Occasionally, I meet authors who say they love re-writing.
I hate them.
First, I assume they’re lying. If I can tell by their eyes they’re serious, I think they must be simple. Or maybe they drink box wine and snort prescription pills before they work.
I love writing first drafts. They’re a conjuring, a summoning forth of unseen worlds. I feel brilliant putting those new words on paper.
Then, I come back and find I’ve written dross. There may be glimmers of something great, but that greatness is … obscured, buried under mounds of dung. I must decide: will I pay the price to turn that draft into something readable?
It’s a special form of hell that we all play out on a grander scale. Ira Glass calls it “the gap” — that chasm between where we want our work to be and where it really is.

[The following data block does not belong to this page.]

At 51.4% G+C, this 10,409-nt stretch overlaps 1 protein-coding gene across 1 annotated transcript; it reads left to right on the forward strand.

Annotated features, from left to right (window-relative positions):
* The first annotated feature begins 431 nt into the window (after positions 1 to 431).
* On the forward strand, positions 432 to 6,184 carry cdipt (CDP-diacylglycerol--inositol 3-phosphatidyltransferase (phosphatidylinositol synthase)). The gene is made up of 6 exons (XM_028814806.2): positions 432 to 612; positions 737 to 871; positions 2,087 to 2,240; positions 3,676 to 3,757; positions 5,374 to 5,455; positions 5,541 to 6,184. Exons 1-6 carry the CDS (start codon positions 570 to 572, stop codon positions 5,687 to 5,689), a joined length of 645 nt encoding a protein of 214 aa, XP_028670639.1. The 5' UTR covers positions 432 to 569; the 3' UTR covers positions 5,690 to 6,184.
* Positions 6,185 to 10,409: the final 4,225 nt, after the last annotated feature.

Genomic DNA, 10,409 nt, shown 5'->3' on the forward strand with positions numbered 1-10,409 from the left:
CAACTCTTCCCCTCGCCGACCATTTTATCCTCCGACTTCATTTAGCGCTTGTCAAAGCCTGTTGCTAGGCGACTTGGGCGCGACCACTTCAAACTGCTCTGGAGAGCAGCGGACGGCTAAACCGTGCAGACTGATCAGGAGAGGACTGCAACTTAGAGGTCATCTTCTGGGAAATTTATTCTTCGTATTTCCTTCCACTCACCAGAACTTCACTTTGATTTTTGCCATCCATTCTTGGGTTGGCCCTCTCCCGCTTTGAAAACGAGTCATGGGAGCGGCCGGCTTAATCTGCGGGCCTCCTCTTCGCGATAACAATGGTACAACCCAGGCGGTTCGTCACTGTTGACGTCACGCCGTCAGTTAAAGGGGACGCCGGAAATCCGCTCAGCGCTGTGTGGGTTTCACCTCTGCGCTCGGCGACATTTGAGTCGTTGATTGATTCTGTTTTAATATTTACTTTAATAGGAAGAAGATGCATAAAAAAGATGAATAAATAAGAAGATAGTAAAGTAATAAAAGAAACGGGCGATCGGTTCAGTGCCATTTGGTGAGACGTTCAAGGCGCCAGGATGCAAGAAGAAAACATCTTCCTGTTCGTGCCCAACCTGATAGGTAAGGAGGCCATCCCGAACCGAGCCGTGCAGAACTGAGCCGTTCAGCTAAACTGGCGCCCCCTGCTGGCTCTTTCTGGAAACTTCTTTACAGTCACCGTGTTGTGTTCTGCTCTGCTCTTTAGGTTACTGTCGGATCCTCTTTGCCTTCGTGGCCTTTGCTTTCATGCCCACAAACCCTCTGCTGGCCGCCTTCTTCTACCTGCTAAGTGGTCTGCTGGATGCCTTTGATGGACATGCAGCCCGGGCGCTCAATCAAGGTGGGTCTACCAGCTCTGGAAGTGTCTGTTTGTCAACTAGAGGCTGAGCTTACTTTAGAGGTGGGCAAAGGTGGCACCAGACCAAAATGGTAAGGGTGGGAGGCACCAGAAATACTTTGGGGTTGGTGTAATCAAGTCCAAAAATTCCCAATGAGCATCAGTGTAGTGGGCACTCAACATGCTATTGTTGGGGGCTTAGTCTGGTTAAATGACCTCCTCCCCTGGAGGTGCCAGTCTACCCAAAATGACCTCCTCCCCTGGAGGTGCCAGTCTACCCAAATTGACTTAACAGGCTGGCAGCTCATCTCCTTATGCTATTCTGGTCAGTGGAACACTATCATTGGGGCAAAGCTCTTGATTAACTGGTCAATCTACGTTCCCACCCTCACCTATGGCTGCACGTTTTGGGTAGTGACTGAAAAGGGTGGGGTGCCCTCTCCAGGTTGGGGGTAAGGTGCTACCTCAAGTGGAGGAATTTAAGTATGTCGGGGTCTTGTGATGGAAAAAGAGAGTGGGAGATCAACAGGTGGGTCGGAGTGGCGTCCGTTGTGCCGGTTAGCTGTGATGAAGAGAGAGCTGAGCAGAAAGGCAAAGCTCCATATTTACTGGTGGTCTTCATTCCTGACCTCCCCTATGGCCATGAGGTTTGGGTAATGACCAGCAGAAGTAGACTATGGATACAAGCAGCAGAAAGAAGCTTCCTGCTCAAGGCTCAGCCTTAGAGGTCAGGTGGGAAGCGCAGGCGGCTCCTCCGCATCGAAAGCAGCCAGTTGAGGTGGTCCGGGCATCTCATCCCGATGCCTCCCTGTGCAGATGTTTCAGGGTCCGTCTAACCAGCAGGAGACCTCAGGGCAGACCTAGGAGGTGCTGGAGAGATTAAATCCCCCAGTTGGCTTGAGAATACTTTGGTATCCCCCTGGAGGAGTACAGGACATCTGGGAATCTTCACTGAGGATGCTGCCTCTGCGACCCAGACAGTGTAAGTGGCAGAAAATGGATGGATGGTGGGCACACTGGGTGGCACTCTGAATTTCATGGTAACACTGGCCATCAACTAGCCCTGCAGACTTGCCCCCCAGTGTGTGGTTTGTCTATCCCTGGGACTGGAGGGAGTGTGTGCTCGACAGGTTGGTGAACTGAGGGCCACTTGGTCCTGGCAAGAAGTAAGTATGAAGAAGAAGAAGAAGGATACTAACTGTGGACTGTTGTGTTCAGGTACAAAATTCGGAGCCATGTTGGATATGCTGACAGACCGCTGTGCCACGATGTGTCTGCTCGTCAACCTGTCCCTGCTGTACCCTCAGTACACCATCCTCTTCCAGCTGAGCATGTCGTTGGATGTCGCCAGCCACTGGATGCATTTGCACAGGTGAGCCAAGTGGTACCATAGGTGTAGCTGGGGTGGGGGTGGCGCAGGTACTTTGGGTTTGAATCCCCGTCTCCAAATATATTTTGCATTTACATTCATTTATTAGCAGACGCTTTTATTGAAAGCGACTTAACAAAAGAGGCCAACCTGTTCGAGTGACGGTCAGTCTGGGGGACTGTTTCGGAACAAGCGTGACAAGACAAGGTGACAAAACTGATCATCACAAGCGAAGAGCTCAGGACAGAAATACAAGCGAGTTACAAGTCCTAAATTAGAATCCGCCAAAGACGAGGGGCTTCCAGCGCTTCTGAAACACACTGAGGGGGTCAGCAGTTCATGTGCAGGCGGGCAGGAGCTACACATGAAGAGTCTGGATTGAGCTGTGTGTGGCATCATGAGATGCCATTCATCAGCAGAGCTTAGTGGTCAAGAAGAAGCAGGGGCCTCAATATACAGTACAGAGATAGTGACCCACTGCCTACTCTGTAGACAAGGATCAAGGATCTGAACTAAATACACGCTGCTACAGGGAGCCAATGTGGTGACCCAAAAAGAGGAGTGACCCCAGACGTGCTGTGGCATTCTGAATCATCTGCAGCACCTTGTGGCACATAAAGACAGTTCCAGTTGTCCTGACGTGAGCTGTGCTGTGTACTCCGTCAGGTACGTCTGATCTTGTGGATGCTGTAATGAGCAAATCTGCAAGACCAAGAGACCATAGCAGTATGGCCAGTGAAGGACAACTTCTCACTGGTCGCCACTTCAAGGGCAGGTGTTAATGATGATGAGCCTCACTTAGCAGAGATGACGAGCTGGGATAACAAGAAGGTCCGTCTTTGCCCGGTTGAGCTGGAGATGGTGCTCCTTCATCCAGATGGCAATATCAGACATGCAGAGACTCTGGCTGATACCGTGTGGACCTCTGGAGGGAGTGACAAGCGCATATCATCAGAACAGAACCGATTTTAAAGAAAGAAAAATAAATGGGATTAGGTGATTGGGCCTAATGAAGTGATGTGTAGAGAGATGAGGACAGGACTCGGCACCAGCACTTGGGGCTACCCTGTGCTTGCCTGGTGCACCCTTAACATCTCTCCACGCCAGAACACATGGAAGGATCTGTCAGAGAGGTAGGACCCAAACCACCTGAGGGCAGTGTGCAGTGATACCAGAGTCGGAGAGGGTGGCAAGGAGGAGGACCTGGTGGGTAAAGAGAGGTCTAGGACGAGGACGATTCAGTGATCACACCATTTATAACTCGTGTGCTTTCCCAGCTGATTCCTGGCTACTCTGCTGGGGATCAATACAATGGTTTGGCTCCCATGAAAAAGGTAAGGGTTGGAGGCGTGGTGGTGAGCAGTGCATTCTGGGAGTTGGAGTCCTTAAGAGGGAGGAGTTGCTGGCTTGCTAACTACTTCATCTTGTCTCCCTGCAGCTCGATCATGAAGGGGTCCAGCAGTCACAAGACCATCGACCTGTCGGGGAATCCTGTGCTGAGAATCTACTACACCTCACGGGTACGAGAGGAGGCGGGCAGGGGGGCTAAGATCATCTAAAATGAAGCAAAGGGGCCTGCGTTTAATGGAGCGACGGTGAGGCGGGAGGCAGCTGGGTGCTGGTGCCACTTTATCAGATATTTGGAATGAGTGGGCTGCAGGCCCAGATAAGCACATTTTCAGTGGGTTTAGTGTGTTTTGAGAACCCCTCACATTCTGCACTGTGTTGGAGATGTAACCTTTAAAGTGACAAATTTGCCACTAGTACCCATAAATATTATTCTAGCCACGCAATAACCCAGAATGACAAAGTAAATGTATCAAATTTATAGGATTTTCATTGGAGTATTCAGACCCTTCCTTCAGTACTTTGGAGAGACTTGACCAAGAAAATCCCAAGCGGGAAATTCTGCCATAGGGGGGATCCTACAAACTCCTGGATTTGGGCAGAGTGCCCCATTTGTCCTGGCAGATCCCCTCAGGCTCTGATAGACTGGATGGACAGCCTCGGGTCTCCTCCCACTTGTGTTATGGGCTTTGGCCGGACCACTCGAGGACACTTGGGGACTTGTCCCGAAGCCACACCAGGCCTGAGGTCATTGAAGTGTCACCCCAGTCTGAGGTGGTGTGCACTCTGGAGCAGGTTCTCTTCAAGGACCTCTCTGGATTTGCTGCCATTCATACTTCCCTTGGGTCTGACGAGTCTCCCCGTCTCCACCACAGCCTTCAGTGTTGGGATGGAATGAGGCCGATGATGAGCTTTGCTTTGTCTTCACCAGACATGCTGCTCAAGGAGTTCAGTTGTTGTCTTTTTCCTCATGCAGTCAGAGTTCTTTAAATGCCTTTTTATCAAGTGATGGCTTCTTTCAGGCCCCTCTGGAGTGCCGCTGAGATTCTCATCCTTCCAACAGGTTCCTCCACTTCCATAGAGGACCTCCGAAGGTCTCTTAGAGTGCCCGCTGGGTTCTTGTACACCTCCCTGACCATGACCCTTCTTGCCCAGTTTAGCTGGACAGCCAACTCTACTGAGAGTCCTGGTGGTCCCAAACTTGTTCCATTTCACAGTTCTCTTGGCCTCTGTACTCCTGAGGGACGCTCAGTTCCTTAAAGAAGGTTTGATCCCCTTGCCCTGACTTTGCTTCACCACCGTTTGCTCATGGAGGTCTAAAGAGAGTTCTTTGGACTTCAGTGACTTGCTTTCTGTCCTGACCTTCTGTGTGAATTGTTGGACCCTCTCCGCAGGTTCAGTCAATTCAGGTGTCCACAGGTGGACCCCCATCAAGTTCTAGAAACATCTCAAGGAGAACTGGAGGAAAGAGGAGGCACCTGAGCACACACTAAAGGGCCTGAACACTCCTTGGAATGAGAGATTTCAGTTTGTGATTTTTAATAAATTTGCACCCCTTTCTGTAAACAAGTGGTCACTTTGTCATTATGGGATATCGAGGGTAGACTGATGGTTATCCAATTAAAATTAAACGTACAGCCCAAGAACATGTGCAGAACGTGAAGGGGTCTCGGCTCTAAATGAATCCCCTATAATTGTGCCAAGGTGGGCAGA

“For the first couple years you make stuff, it’s just not that good,” he says. “It’s trying to be good, it has potential, but it’s not. But your taste, the thing that got you into the game, is still killer. And your taste is why your work disappoints you. A lot of people never get past this phase, they quit. Most people I know who do interesting, creative work went through years of this. We know our work doesn’t have this special thing that we want it to have.”
I am in the gap. There are demons hissing as they poke me with their pitchforks.
Someday, I will find the other side. I will finish this book and forget the pain of re-writing. I’ll smile at you and say “I love everything about writing.” Then, I will drink my wine and snort my pills.